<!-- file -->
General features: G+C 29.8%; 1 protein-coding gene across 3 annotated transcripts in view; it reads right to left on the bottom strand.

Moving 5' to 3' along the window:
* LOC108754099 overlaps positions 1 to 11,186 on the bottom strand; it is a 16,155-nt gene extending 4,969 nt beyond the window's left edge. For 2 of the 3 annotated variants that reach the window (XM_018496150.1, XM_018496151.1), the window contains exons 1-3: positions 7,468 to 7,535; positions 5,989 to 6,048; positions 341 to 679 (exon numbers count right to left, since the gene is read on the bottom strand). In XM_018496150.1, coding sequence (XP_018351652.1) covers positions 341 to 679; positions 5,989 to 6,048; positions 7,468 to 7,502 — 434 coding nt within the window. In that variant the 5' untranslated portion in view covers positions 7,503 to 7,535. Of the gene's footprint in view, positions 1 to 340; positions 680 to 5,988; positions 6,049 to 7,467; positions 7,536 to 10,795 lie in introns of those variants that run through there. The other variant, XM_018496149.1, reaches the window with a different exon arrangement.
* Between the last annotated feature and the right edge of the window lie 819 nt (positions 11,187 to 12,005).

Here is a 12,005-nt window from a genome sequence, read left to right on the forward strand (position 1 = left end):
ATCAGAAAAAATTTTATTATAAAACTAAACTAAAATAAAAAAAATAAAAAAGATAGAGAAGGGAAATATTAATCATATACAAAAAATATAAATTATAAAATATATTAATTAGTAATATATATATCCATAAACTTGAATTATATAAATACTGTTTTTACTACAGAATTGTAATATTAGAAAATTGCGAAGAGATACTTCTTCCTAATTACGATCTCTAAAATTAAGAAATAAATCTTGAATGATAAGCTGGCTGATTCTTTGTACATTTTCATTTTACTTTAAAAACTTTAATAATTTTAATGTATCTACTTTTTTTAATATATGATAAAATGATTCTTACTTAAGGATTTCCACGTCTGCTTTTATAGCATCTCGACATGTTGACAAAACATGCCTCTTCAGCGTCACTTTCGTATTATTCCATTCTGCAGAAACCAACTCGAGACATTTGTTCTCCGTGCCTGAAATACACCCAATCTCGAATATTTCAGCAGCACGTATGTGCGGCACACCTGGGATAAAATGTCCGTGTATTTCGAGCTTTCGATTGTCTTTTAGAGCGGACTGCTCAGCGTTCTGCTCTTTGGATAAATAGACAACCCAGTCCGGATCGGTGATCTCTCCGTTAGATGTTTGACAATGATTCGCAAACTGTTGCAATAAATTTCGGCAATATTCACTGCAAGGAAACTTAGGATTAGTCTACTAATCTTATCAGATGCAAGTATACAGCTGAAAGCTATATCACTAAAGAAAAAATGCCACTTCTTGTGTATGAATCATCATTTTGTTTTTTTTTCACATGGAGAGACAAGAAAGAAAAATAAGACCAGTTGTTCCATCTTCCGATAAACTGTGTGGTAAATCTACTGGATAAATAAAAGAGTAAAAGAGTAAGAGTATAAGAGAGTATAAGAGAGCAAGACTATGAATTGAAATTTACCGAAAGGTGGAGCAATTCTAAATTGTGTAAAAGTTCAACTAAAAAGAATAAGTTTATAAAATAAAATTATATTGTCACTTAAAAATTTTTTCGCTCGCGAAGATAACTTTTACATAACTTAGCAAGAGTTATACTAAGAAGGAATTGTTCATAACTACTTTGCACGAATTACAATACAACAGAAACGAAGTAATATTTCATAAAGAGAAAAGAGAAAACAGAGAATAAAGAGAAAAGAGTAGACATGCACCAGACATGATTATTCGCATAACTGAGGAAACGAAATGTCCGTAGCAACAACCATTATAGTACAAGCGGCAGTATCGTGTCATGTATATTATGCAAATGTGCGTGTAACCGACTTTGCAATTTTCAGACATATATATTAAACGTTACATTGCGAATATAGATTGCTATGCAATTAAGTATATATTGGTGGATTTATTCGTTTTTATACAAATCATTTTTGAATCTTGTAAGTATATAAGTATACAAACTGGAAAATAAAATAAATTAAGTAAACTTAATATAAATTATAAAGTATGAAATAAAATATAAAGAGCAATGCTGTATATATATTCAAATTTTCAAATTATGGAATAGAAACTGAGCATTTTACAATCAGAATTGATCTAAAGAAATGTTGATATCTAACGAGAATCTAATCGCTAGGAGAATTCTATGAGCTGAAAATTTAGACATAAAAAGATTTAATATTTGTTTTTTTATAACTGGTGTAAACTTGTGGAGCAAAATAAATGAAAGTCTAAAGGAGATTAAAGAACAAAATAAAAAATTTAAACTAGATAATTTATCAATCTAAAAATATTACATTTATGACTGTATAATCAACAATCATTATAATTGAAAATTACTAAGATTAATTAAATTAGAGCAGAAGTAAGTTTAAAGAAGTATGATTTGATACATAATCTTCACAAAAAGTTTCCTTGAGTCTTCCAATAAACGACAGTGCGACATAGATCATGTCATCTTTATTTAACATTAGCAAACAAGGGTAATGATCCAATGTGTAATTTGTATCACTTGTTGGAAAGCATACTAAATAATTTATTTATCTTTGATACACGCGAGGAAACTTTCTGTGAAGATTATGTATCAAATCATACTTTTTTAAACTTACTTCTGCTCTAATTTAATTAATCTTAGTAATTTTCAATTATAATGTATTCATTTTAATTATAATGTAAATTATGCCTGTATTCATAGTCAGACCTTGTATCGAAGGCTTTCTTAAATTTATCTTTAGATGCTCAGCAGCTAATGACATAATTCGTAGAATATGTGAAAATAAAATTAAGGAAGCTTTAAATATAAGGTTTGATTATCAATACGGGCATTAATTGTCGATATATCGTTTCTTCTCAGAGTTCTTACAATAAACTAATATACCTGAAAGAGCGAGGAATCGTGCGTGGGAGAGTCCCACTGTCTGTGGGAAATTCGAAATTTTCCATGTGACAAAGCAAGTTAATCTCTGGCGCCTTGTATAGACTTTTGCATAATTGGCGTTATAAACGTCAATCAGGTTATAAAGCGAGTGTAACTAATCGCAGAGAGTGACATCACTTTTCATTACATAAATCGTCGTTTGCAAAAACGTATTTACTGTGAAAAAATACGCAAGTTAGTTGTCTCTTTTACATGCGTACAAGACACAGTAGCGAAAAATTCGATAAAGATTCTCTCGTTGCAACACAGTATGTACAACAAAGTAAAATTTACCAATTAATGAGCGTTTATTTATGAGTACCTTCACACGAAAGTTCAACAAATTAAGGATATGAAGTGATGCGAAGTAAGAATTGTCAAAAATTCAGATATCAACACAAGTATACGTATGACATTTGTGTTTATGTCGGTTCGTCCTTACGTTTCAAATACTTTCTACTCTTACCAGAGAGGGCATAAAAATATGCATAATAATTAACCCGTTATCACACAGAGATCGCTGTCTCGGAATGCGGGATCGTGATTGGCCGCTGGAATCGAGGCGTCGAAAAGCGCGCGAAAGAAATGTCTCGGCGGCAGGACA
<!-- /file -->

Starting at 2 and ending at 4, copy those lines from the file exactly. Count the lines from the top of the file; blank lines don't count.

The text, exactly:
Moving 5' to 3' along the window:
* LOC108754099 overlaps positions 1 to 11,186 on the bottom strand; it is a 16,155-nt gene extending 4,969 nt beyond the window's left edge. For 2 of the 3 annotated variants that reach the window (XM_018496150.1, XM_018496151.1), the window contains exons 1-3: positions 7,468 to 7,535; positions 5,989 to 6,048; positions 341 to 679 (exon numbers count right to left, since the gene is read on the bottom strand). In XM_018496150.1, coding sequence (XP_018351652.1) covers positions 341 to 679; positions 5,989 to 6,048; positions 7,468 to 7,502 — 434 coding nt within the window. In that variant the 5' untranslated portion in view covers positions 7,503 to 7,535. Of the gene's footprint in view, positions 1 to 340; positions 680 to 5,988; positions 6,049 to 7,467; positions 7,536 to 10,795 lie in introns of those variants that run through there. The other variant, XM_018496149.1, reaches the window with a different exon arrangement.
* Between the last annotated feature and the right edge of the window lie 819 nt (positions 11,187 to 12,005).